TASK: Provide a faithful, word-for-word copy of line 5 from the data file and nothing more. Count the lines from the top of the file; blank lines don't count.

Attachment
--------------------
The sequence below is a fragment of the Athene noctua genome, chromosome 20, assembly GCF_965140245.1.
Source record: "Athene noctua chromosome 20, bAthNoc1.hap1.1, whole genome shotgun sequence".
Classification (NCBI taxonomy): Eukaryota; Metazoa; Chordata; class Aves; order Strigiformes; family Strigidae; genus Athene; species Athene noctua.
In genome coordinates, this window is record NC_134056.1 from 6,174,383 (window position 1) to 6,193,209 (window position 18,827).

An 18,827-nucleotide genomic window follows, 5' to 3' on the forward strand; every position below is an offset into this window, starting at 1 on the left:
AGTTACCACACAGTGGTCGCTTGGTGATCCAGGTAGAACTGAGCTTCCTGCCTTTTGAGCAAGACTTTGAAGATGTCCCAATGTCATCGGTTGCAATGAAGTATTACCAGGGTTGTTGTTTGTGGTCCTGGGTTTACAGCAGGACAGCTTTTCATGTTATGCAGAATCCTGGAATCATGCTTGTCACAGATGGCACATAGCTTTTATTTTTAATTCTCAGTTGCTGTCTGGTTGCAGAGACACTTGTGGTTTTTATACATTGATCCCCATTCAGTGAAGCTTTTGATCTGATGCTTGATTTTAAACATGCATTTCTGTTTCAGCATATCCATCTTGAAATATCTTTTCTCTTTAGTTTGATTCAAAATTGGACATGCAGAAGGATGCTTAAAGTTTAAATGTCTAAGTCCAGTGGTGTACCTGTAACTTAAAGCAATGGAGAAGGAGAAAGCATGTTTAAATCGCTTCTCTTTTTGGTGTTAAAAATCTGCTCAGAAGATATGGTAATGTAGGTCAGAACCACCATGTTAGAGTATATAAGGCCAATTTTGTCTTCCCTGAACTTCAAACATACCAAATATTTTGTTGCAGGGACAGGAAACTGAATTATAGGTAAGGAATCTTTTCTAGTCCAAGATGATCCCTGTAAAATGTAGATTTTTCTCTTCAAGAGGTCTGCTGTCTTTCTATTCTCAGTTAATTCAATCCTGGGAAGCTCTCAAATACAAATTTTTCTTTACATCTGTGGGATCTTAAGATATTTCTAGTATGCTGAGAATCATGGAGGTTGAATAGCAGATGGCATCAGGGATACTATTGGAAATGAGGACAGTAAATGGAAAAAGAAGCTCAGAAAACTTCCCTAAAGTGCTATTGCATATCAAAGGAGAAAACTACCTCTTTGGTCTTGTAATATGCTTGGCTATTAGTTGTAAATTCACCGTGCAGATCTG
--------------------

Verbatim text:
An 18,827-nucleotide genomic window follows, 5' to 3' on the forward strand; every position below is an offset into this window, starting at 1 on the left: